Employment Law Daily Ages, placement statistics of comparators alone not enough to support age bias claim
Thursday, March 17, 2016

Ages, placement statistics of comparators alone not enough to support age bias claim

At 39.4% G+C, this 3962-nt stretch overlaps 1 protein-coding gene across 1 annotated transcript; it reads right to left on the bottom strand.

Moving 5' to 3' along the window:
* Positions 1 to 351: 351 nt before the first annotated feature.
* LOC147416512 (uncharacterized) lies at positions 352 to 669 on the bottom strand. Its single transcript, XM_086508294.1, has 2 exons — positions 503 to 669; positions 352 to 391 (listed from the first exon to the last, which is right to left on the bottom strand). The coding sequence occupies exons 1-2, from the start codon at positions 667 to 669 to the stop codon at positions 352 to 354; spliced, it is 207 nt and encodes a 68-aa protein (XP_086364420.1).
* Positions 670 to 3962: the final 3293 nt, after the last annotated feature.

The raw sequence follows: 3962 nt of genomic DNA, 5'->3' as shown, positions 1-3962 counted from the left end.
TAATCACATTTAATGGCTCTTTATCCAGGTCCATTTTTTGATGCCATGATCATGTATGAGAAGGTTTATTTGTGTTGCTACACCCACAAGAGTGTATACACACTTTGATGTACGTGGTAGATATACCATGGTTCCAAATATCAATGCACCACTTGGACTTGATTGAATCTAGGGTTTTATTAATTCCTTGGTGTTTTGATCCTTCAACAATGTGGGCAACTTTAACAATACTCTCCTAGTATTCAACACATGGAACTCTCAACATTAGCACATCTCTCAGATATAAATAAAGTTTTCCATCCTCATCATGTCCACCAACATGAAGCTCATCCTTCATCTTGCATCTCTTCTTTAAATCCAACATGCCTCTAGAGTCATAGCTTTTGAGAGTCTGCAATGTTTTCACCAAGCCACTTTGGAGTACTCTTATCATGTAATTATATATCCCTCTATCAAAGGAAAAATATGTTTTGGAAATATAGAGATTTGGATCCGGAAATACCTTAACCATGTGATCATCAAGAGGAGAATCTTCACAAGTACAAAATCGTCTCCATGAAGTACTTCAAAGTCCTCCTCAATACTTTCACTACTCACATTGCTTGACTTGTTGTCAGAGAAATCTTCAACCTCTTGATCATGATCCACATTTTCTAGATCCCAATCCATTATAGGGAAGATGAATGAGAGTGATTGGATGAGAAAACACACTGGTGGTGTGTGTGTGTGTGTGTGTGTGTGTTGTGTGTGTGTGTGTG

By Brandi O. Brown, J.D. By failing to offer anything more than the ages and admission statistics of comparators, two plaintiffs alleging age discrimination found they were unable to survive their former employer's summary judgment motion, filed with a federal district court in Illinois. The employees, allegedly fired for poor performance, did not provide evidence regarding the experience, background, or education level of the comparators, nor was the court aware of whether they had the same supervisors. The employer's motion was granted (Kuebler v. NuCare Services Corp., March 14, 2016, Gottschall, J.). Hired by former colleague. Although both employees worked for the employer for less than a year, the first had worked almost a year with a sister company prior to being transferred to NuCare. She was hired for that job by an executive with whom she had previously worked and he was the one who made the decision to transfer her to NuCare. He also hired the second employee on her recommendation. 'EAP' and termination. Both worked as liaisons responsible for placing hospital patients into nursing facilities. Each had one or more hospitals out of which they funneled patients to one or more specific nursing facilities. Within a few months of her transfer, however, the employer became concerned about the first employee's admission numbers, particularly as compared to the numbers from the prior year for the same hospital. This concern was compounded by the fact that the prior liaison had also had responsibility for another hospital at the time. The first employee was placed on an Employee Action Plan (EAP) in April, with a specific admission number goal set for the following 30 days. Her numbers fell short of that goal. The executive who hired her eventually made the decision to terminate her employment in June. She was 53 years old. The second employee worked out of three hospitals and funneled patients into one nursing facility. According to the employer, her low admissions numbers were compounded by the fact that she had trouble getting along with the nursing facility. She was placed on an EAP in May and also failed to meet her 30-day goal. She was fired in late June. She was 58 years old. The former employees filed suit alleging that the employer had violated the ADEA when it fired them. Indirect method. Using McDonnell Douglas's "burden-shifting" approach, the employees argued that the employer's given reason for terminating their employment—poor performance—was pretextual. In this case, two of the elements of the prima facie case—related to the employer's legitimate expectations and that similarly situated coworkers outside of the protected class received better treatment—were "closely intertwined with the pretext analysis" and appropriately were combined for analysis. The court noted it was undisputed that both employees were placed on EAPs. The evidence also demonstrated that, as the employer contended, the first employee's admissions in her first four months compared unfavorably with the same four months of the prior year under her predecessor. She also failed to put forward evidence to rebut the employer's argument that she failed to meet her EAP goal. The same held true for the second employee. The employer presented evidence that it was unhappy with her performance and, in particular, her attitude, and that she also failed to meet her EAP goals. No way to assess comparators. Although the employees asserted that the employer was not credible when it claimed they were fired for poor performance and that it had applied different expectations to them than to younger employees, they failed to offer competent evidence that would allow the court to assess the performance of the younger liaisons. The employees failed to present evidence that the other liaisons had comparable education, experience, or qualifications. Offering nothing more than bare age and admission numbers for two years was not enough. The employer argued that it expected better performance from the first employee given her prior experience. While the court had information about her experience and background, it had no similar information for the comparators. It was also not known whether they were supervised by the same people. Finally, the court explained, the employees failed to prove that the employer's reasons were pretextual. Although they argued that the employer had "grossly inflated" admission figures in their EAPs, whether or not its expectations were reasonable was not a matter for the court. Nevertheless, it noted that in view of the spreadsheets, the admissions numbers were "not grossly inflated." Direct method. The court also concluded that the employees failed to present a “convincing mosaic” of circumstantial evidence that was sufficient under the direct method. Evidence that a second-level supervisor had stated he was "unimpressed" with the second employee's demeanor was unhelpful when there was no evidence that he was involved in placing her on the EAP or in the decision to terminate her employment. The court also noted that none of the evidence presented by the employees suggested that the employer's reason for firing them was unworthy of credence.

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